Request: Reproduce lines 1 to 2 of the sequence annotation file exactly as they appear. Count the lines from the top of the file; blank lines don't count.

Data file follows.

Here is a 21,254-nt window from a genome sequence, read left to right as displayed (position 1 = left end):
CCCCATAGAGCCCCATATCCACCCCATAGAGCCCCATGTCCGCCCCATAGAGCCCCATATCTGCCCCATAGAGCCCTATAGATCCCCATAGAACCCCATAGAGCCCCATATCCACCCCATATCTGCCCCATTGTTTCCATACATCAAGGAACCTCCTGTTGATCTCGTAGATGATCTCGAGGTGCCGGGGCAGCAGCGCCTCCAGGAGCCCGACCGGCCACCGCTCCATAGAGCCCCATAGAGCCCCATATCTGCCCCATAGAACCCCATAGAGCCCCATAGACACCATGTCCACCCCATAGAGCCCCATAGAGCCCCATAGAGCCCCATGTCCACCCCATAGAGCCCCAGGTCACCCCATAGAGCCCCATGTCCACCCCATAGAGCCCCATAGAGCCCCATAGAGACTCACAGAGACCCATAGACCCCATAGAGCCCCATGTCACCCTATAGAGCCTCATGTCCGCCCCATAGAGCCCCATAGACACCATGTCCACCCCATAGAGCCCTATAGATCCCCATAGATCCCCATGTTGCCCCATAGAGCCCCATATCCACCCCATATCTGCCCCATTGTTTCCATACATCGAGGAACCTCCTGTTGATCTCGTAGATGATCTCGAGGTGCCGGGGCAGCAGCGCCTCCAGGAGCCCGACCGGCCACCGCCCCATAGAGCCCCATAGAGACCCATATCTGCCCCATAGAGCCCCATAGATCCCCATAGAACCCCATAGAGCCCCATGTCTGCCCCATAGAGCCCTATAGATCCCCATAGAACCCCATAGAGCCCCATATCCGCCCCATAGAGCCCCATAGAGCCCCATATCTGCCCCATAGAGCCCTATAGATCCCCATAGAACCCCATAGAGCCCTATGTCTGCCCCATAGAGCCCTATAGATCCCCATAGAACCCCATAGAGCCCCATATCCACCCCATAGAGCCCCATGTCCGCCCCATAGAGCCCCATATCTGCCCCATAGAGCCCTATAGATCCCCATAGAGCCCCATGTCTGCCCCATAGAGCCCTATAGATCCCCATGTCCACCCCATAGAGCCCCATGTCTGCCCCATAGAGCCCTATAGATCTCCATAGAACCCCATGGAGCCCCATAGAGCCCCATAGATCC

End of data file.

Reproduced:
Here is a 21,254-nt window from a genome sequence, read left to right as displayed (position 1 = left end):
CCCCATAGAGCCCCATATCCACCCCATAGAGCCCCATGTCCGCCCCATAGAGCCCCATATCTGCCCCATAGAGCCCTATAGATCCCCATAGAACCCCATAGAGCCCCATATCCACCCCATATCTGCCCCATTGTTTCCATACATCAAGGAACCTCCTGTTGATCTCGTAGATGATCTCGAGGTGCCGGGGCAGCAGCGCCTCCAGGAGCCCGACCGGCCACCGCTCCATAGAGCCCCATAGAGCCCCATATCTGCCCCATAGAACCCCATAGAGCCCCATAGACACCATGTCCACCCCATAGAGCCCCATAGAGCCCCATAGAGCCCCATGTCCACCCCATAGAGCCCCAGGTCACCCCATAGAGCCCCATGTCCACCCCATAGAGCCCCATAGAGCCCCATAGAGACTCACAGAGACCCATAGACCCCATAGAGCCCCATGTCACCCTATAGAGCCTCATGTCCGCCCCATAGAGCCCCATAGACACCATGTCCACCCCATAGAGCCCTATAGATCCCCATAGATCCCCATGTTGCCCCATAGAGCCCCATATCCACCCCATATCTGCCCCATTGTTTCCATACATCGAGGAACCTCCTGTTGATCTCGTAGATGATCTCGAGGTGCCGGGGCAGCAGCGCCTCCAGGAGCCCGACCGGCCACCGCCCCATAGAGCCCCATAGAGACCCATATCTGCCCCATAGAGCCCCATAGATCCCCATAGAACCCCATAGAGCCCCATGTCTGCCCCATAGAGCCCTATAGATCCCCATAGAACCCCATAGAGCCCCATATCCGCCCCATAGAGCCCCATAGAGCCCCATATCTGCCCCATAGAGCCCTATAGATCCCCATAGAACCCCATAGAGCCCTATGTCTGCCCCATAGAGCCCTATAGATCCCCATAGAACCCCATAGAGCCCCATATCCACCCCATAGAGCCCCATGTCCGCCCCATAGAGCCCCATATCTGCCCCATAGAGCCCTATAGATCCCCATAGAGCCCCATGTCTGCCCCATAGAGCCCTATAGATCCCCATGTCCACCCCATAGAGCCCCATGTCTGCCCCATAGAGCCCTATAGATCTCCATAGAACCCCATGGAGCCCCATAGAGCCCCATAGATCC